1501 文亀 Bunki ...
1504 永正 Eishō ...
1521 大永 Daiei ... Emperor Go-Nara, 1526-1557.[85]
1528 享禄 Kyōroku -
1532 天文 Tenbun - also Tenmon
1555 弘治 Kōji - Emperor Ōgimachi, 1557-1586.[86]
1558 永禄 Eiroku -
1570 元亀 Genki -
1573 天正 Tenshō "Heavenly Virtue"[87] Emperor Go-Yōzei, 1586-1611.[88]
1592 文禄 Bunroku "Enlightened Benevolence"[87]
1596 慶長 Keichō "Eternal Jubilance"[87] also Kyōchō; Emperor Go-Mizunoo, 1611-1629.[89]
Edo period
1615 元和 Genna "Commencement of Concord"[12] also Genwa
1624 寛永 Kan'ei "Permanent Liberality"[90] Empress Meishō, 1629-1643;[91] Emperor Go-Kōmyō, 1643-1654.[92]
1644 正保 Shōhō - -
1648 慶安 Keian also Kyōan
1652 承応 Jōō - also Shōō; Emperor Go-Sai, 1655-1663.[93]
1655 明暦 Meireki - also Myōryaku or Meiryaku
1658 万治 Manji - -
1661 寛文 Kanbun - Emperor Reigen, 1663-1687.[94]
1673 延宝 Enpō - also Enhō
1681 天和 Tenna "Peace of Heaven"[95] also Tenwa
1684 貞享 Jōkyō - Emperor Higashiyama, 1687-1709.[96]
1688 元禄 Genroku "Origin of Good Fortune"[95] -
1704 宝永 Hōei - Emperor Nakamikado, 1709-1735.[97]
1711 正徳 Shōtoku "Correct Virtue"[98] Emperor Go-Momozono, 1771-1779.[99] -
1716 享保 Kyōhō - Emperor Sakuramachi, 1735-1747.[100]
1736 元文 Genbun - -
1741 寛保 Kanpō - also Kanhō
1744 延享 Enkyō - Emperor Momozono, 1747-1762.[101]
1748 寛延 Kan'en - -
1751 宝暦 Hōreki "Valuable Calendar" or "Valuable Almanac"[5] also Hōryaku; Empress Go-Sakuramachi, 1762-1771.[102]
1764 明和 Meiwa "Radiant Harmony"[103] Emperor Go-Momozono, 1771-1779.[99]
1772 安永 An'ei "Eternal Tranquility"[104] Emperor Kōkaku, 1780-1817.[105]
1781 天明 Tenmei "Heavenly Radiance"[106] also a "popular expression meaning 'difficulty'"[106]
1789 寛政 Kansei "Lenient Government" [107] from Sui Dynasty phrase, "When conducting government, do so with lenience"[108]
1801 享和 Kyōwa - -
1804 文化 Bunka - Emperor Ninkō, 1817-1846.[109]
1818 文政 Bunsei - -
1830 天保 Tenpō "Heavenly Protection"[110] also Tenhō; name links with Tenna and Kyōhō[111]
1844 弘化 Kōka - Emperor Kōmei, 1846-1867.
1848 嘉永 Kaei "Celebration of Eternity"[112] or "Eternal Felicity"[113]
1854 安政 Ansei "Tranquil Government"[113]
1860 万延 Man'en "Ten Thousand Years Prolonged"[114]
1861 文久 Bunkyū -
1864 元治 Genji -
1865 慶応 Keiō "Joyous Concord"[115]
Modern Japan
1868 明治 Meiji "Enlightened Rule"[116] Emperor Meiji, 1868-1912. Also known as "Enlightened Government" or "Brilliant Rule"[115]
1912 大正 Taishō "Great Justice"[117] Emperor Taishō, 1912-1926.[118]
1926 昭和 Shōwa "Brilliant Harmony"[116] Emperor Shōwa, 1926-1989.[118]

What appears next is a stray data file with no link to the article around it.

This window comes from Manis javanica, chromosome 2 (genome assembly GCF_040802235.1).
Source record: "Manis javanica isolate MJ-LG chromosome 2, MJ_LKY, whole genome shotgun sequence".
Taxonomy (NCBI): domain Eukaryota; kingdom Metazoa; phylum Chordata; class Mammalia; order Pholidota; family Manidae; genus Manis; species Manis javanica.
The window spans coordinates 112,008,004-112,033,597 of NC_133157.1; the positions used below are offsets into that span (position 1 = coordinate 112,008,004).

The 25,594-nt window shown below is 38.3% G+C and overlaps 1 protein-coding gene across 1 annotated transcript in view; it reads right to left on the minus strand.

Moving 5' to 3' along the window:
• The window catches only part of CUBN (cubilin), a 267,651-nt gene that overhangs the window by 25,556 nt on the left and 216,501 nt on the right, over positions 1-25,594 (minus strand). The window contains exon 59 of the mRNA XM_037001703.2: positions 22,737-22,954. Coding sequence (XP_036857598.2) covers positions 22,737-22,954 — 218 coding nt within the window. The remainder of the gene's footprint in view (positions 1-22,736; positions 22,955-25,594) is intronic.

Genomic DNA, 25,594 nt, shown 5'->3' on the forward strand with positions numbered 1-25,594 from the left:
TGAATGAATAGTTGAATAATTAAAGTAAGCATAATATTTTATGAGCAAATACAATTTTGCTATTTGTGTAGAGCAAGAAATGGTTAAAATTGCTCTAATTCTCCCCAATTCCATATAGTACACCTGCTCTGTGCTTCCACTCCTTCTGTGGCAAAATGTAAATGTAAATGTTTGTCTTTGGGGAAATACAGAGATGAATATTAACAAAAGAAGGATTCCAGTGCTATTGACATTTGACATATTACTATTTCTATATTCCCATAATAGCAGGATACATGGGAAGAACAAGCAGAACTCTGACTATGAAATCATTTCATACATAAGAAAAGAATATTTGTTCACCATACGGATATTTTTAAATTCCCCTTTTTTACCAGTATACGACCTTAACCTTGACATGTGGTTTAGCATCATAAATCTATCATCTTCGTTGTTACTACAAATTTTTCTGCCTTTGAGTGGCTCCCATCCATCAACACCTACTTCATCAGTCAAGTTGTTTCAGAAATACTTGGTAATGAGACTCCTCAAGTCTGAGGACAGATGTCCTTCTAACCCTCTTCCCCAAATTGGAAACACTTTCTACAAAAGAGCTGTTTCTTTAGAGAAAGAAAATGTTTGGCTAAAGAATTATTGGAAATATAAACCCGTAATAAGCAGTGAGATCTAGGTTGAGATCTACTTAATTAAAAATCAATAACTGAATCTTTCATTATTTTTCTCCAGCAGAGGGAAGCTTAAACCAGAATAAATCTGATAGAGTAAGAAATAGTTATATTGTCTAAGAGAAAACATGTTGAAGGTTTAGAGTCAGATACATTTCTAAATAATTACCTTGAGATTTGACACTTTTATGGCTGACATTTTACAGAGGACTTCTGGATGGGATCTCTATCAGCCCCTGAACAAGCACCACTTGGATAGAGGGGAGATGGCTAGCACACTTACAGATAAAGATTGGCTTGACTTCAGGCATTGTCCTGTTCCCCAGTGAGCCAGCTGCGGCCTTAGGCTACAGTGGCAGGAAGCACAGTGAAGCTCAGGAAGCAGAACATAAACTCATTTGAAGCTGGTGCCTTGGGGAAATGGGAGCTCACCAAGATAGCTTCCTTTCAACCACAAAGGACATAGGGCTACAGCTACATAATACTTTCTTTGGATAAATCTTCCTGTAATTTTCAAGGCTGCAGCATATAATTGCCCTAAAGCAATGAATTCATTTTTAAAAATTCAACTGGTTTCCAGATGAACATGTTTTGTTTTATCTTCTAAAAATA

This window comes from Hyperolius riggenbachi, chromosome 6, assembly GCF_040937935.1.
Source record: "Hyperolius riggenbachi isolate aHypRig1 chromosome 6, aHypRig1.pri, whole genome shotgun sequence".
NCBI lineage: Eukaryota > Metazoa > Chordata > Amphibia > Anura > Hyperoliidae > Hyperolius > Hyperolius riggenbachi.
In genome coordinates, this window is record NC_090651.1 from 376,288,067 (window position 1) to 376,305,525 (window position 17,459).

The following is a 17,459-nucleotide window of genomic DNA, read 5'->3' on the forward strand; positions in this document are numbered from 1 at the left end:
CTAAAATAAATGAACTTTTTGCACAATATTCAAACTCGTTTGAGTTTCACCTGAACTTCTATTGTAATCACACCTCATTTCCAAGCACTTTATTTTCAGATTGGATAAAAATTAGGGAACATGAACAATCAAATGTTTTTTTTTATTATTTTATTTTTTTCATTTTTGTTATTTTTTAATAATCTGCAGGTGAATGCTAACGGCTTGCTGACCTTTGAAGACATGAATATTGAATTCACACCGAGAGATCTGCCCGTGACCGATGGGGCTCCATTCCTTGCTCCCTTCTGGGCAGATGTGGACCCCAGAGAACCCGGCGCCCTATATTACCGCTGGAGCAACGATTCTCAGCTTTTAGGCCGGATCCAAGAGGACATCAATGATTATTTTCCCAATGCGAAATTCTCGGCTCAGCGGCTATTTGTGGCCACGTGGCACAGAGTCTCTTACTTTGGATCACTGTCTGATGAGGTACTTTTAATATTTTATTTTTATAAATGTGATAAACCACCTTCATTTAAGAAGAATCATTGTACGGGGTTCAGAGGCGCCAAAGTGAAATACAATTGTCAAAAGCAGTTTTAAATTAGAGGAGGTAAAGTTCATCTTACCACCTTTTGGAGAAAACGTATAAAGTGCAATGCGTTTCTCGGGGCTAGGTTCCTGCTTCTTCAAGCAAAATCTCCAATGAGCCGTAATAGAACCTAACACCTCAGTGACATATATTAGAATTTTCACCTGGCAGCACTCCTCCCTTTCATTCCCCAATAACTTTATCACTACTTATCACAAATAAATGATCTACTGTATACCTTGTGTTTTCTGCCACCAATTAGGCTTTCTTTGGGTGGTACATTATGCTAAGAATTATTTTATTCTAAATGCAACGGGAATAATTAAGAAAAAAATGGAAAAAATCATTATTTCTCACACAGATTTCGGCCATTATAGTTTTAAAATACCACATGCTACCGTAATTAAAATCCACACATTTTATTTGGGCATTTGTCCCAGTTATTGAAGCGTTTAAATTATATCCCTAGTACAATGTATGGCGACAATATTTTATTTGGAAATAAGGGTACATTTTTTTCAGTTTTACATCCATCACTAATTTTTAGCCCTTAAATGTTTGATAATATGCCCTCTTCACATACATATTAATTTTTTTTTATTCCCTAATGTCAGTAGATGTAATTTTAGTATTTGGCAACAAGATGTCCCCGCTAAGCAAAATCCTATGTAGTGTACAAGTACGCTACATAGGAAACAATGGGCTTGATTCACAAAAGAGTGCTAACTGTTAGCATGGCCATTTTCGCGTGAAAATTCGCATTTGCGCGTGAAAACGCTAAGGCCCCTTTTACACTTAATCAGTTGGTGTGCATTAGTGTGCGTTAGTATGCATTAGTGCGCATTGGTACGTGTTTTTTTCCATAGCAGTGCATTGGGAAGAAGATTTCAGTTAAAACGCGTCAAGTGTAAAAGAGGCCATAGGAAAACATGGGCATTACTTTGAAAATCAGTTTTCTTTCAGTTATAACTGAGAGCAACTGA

1989 平成 Heisei "Achieving Peace"[116] Akihito, 1989-present [the reigning emperor].[118]
Timeline of Japanese era names

Related pages[change | edit source]

References[change | edit source]

  1. Brown, Delmer M. (1979). Gukanshō, p.32.
  2. Crump, Thomas. (1992).The Japanese Numbers Game: the Use and Understanding of Numbers in Modern Japan, p. 109.
  3. Kawada, Ikaku et al. (2001). Drifting toward the southeast : the story of five Japanese castaways : a complete translation of Hyoson kiryaku, as told to members of the Tokugawa Shogunate in 1851, p. 138.
  4. 4.0 4.1 Bialock, David T. (2007). Eccentric Spaces, Hidden Histories: Narrative, Ritual, and Authority from The Chronicles of Japan to The Tale of the Heike, p. 63.
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  6. 6.0 6.1 Beasley, William. (1999). The Japanese Experience: A Short History of Japan, p. 24.
  7. Titsingh, Isaac. (1834). Annales des empereurs du japon, pp. 47-50; Brown, pp. 266-267; Varley, H. Paul. (1980). Jinnō Shōtōki, pp. 132-133.
  8. Lane-Poole, Stanley. (1894). The Life of Sir Harry Parkes, p. 461.
  9. Titsingh, p. 49.
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  12. 12.0 12.1 Munro, Neil. (1904). Coins of Japan, p. ix.
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  14. Brown, p. 271; Varley, p. 140; Titsingh, pp. 63-65.
  15. Titsingh, p. 63.
  16. Brown, pp. 271-272; Varley, pp. 140-141; Titsingh, pp. 65-67.
  17. Brown, pp. 272-273; Varley, pp. 141-143; Titsingh, pp. 67-73.
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  25. Munro, p. 46.
  26. Munro, p. 45.
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  32. Brown, p. 282-283; Varley, p. 164; Titsingh, pp. 103-106.
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  34. Munro, p. 63.
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  41. Munro, p. 71.